As far as I can tell so far, you no longer provoke attacking with a fist, and damage is tracked the same, nonlethal just means if you strike the blow that drops them to 0 they get knocked out instead of dying.

I suppose I should check the bestiary and see what is immune to nonlethal. (edit: Golems and Animated Objects by the look of it)


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Matthew Downie wrote:

Is this valid?

Round 1:
Action 1: Attack
Action 2: Attack
Action 3: Release one hand as free action and heal friend.

Round 2:
Action 1: Heal friend again
Action 2: Grip glaive
Action 3: Attack

That that is valid, do note that since it's 2-handed weapon though, you couldn't make attacks with it between rounds since you're not wielding it in both hands.


It seems like an exceptionally poor choice to have a class get exactly two default class actions at 1st level essentially sabotage each other.

I doubt retributive strike is all that great in practice either, since without LoH being an efficient option to heal it doesn't seem like bad tactics to just hit the paladin. Not that simply walking out of melee range and attacking the target you want appears to be anything less that completely viable.


If you look under the Free hand section it specifically mentions Manipulate actions and not necessarily Somatic actions. I wonder if this just needs clarification. When I originally read Warded Touch it read like it removed the free hand requirement.

Some clarification would be nice because this is a pretty deal for paladins.


Somatic actions have the manipulate keyword on them and it also has the requirement for a free hand.

The definition of the manipulate keyword states that it requires that you physically manipulate an object or make gestures. It says creatures without the appropriate appendage can't perform this action. One might assume this appendage must be free, but the rule doesn't explicitly state that.

So the somatic action has a requirement for a free hand because it has a requirement for a free hand. It also has the manipulate keyword which at a minimum requires an appendage capable of making gestures, which subject to interpretation, might or might not need to be free.

Warded touch only removes the manipulate keyword while making no mention of removing the free hand requirement.

Attacks of opportunity trigger off manipulate actions. As written it seems to simply function as a means to avoid triggering an attack of opportunity (that many monsters may not even have).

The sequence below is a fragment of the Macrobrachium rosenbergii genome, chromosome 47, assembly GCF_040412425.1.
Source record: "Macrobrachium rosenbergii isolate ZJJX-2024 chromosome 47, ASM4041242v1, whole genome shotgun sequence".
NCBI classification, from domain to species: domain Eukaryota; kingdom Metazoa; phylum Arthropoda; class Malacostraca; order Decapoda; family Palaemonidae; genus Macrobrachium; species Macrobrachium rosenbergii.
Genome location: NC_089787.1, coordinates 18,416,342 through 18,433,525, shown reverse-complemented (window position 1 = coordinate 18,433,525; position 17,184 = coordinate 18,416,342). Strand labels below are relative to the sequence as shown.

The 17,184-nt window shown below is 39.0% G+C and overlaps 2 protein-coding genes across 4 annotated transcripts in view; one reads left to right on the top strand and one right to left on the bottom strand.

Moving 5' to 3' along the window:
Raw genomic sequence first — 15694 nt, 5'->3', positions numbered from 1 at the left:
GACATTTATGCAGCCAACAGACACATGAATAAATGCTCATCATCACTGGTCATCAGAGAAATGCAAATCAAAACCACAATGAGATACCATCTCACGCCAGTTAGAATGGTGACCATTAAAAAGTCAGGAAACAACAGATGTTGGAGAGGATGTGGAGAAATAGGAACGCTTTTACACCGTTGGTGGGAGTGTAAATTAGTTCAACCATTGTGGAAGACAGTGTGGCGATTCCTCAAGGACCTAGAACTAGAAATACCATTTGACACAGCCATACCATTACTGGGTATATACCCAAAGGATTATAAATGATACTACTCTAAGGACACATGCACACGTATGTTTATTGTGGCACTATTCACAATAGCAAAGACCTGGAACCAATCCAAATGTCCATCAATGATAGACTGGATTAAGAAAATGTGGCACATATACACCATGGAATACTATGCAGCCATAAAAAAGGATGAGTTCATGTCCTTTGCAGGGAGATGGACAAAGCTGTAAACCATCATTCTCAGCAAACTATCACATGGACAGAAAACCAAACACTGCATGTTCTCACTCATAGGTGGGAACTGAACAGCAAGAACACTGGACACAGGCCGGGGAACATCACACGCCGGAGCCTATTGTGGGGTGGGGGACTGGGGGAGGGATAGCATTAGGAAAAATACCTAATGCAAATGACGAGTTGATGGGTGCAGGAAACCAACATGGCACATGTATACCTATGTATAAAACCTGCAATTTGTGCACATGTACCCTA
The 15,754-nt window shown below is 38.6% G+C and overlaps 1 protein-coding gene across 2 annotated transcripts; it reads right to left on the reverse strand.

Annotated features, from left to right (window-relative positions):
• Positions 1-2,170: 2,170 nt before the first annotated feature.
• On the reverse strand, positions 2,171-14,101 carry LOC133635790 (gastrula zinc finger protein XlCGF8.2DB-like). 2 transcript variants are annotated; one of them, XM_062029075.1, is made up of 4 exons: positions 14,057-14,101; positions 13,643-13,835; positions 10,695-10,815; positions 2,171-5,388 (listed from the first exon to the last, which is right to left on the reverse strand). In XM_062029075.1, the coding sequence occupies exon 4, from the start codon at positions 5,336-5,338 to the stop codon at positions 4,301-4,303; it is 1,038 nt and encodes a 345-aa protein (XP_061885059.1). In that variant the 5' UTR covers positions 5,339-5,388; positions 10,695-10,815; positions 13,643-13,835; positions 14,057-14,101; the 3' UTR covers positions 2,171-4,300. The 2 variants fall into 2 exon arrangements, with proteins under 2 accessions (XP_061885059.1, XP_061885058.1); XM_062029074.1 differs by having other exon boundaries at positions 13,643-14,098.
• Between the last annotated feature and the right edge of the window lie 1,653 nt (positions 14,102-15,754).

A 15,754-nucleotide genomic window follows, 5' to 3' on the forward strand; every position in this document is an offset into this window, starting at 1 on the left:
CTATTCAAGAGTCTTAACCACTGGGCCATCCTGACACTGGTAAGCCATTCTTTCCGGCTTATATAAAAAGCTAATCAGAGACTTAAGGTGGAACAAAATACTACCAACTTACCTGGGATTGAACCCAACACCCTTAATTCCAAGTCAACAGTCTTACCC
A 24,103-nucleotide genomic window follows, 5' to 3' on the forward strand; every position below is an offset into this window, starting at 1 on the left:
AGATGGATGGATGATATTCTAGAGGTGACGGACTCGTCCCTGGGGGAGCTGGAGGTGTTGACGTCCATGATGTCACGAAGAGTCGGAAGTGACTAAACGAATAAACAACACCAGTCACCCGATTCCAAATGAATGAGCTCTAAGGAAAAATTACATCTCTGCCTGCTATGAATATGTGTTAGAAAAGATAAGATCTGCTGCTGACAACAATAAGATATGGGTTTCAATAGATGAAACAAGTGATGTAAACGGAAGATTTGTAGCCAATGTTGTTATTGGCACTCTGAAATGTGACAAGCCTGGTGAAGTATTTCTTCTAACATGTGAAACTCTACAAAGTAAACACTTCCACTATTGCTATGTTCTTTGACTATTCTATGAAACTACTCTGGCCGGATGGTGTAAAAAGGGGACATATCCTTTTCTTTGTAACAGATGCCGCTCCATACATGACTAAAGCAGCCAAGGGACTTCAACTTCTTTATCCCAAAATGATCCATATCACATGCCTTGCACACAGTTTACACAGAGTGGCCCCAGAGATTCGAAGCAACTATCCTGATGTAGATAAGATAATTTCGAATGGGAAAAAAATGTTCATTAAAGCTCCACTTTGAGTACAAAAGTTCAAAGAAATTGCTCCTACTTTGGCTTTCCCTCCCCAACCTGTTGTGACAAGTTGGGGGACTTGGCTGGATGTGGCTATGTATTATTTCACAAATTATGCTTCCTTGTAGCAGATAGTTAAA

Sovereign Court

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Include me in the camp that is quite concerned with the action economy, especially for a sword and board paladin (that seems to be well supported with other paladin class options).


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The action economy is fine for 'concept' actions.

Moving raising your shield to a 'concept' where the action essentially equates to the clear concept of your character slowing down their tempo to establish a strong defensive posture.

The action economy is complete and total garbage for 'administrative' things.

Drawing weapons as actions is going to cause martial players and GMs to basically start every combat with an argument about who did or didn't have their weapons out. It is basically the 'you didn't say you checked THAT 10 foot square for traps' dynamic reborn. Of course spellcasters get a double standards free pass per usual.

Doing bookkeeping on the current position of your hands is simply pants on the head stupid.

Trying to go 'off the rails' and do something cool as a martial class under the administrative action economy is just begging for the martial player to get their actions taxed to hell and back. Of course spellcasters will just wave their fingers and use magic to go completely off the rails from across the battlefield without getting any of their actions taxed away on administration.

Net result looks like it is going to put martial classes into the worst straight jacket they've ever been in. The old argument was always: the rules don't say you couldn't do something heroic via muscle power, just do it. Well, now the rules DO state you can't do something heroic without getting action taxed to hell and back. The paladin is just the canary in the coal mine, since the paladin is a martial trying to do actions other than 'hit things' and is finding the system comes to a screeching halt.

edit: The rule needs to be three MEANINGFUL actions of CONSEQUENCE per turn. Adjusting the grip on your sword isn't meaningful or consequential. The bard isn't going to add a line to the ballad about how brave sir Paladinpants meaningfully adjusted the grip on his sword. Well, maybe they would if the ballad was a comedy...